stonished victors. A few of them had remained to guard the prisoners; the rest were chasing the fugitives. Jogues mastered his agony, and began to baptize those of the captive converts who needed baptism.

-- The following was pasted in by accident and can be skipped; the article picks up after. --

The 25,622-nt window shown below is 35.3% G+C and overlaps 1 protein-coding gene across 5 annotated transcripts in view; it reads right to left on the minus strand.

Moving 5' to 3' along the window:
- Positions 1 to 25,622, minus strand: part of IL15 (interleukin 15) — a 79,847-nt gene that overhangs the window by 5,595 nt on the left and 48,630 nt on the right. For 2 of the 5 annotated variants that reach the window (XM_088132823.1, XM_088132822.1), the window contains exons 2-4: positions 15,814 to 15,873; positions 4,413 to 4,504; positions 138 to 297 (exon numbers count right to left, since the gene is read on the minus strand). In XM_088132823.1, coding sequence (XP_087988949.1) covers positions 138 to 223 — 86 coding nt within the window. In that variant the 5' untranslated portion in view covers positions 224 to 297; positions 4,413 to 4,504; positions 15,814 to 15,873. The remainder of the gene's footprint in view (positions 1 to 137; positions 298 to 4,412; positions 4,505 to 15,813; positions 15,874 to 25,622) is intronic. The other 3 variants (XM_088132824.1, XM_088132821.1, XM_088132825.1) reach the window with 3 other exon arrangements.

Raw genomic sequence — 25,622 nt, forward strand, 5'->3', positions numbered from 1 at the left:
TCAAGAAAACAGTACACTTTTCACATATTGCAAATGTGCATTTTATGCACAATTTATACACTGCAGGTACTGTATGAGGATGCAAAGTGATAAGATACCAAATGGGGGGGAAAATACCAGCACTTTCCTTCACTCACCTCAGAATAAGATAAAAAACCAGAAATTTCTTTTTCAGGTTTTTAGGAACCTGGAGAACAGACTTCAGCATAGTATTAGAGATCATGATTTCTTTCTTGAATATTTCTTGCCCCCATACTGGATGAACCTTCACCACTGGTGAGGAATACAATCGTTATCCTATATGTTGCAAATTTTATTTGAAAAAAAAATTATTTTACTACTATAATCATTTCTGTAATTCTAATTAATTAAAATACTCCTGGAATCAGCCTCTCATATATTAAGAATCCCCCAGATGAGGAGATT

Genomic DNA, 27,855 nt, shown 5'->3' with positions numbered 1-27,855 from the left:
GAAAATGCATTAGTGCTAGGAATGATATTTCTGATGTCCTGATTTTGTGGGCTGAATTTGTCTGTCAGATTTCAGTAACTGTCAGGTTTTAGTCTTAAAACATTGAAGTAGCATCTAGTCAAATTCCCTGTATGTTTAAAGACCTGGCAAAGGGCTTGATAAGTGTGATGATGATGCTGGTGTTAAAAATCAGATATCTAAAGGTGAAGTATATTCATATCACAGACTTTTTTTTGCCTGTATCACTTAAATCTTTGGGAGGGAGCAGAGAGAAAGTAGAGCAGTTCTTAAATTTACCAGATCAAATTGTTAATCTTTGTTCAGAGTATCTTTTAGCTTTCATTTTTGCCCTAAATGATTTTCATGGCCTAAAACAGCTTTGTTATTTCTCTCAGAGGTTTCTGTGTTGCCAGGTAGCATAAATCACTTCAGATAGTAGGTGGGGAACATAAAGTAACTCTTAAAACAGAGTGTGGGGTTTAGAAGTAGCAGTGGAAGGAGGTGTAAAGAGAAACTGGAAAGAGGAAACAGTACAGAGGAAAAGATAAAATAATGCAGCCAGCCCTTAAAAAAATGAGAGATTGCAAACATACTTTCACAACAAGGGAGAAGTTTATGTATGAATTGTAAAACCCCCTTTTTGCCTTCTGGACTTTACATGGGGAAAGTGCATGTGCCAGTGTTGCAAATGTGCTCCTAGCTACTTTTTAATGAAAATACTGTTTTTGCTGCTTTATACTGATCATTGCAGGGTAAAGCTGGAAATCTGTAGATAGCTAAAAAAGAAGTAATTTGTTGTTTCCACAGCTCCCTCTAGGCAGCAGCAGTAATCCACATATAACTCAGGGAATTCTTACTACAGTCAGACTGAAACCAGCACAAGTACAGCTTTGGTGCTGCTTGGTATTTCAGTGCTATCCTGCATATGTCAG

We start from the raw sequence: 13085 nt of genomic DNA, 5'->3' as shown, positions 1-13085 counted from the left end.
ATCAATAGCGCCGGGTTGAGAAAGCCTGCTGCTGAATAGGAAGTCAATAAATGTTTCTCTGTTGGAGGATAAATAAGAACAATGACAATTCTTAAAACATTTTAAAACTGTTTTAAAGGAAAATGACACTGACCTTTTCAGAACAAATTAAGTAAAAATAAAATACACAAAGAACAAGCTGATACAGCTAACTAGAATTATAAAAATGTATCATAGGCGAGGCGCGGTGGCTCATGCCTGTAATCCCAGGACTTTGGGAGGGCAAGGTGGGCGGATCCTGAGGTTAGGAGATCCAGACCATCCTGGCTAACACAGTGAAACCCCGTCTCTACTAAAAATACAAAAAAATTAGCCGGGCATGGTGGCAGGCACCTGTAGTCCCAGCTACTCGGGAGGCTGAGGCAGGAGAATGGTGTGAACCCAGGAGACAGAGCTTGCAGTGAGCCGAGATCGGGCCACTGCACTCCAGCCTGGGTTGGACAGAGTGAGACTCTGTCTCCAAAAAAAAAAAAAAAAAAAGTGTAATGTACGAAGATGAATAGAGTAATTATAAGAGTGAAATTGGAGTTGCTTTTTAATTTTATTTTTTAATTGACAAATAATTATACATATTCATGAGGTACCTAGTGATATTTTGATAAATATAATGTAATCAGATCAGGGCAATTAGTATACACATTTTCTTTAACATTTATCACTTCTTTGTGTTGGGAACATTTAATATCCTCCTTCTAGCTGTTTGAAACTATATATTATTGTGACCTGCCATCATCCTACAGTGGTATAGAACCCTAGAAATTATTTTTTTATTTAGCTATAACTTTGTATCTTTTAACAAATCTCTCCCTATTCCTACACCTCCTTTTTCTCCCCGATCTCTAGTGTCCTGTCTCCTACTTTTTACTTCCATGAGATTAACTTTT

Couture had eluded pursuit; but when he thought of Jogues and of what perhaps awaited him, he resolved to share his fate, and, turning, retraced his steps. As he approached, five Iroquois ran forward to meet him; and one of them snapped his gun at his breast, but it missed fire. In his confusion and excitement, Couture fired his own piece, and laid the savage dead. The remaining four sprang upon him, stripped off all his clothing, tore away his finger-nails with their teeth, gnawed his fingers with the fury of famished dogs, and thrust a sword through one of his hands. Jogues broke from his guards, and, rushing to his friend, threw his arms about his neck. The Iroquois dragged him away, beat him with their fists and war-clubs till he was senseless, and, when he revived, lacerated his fingers with thei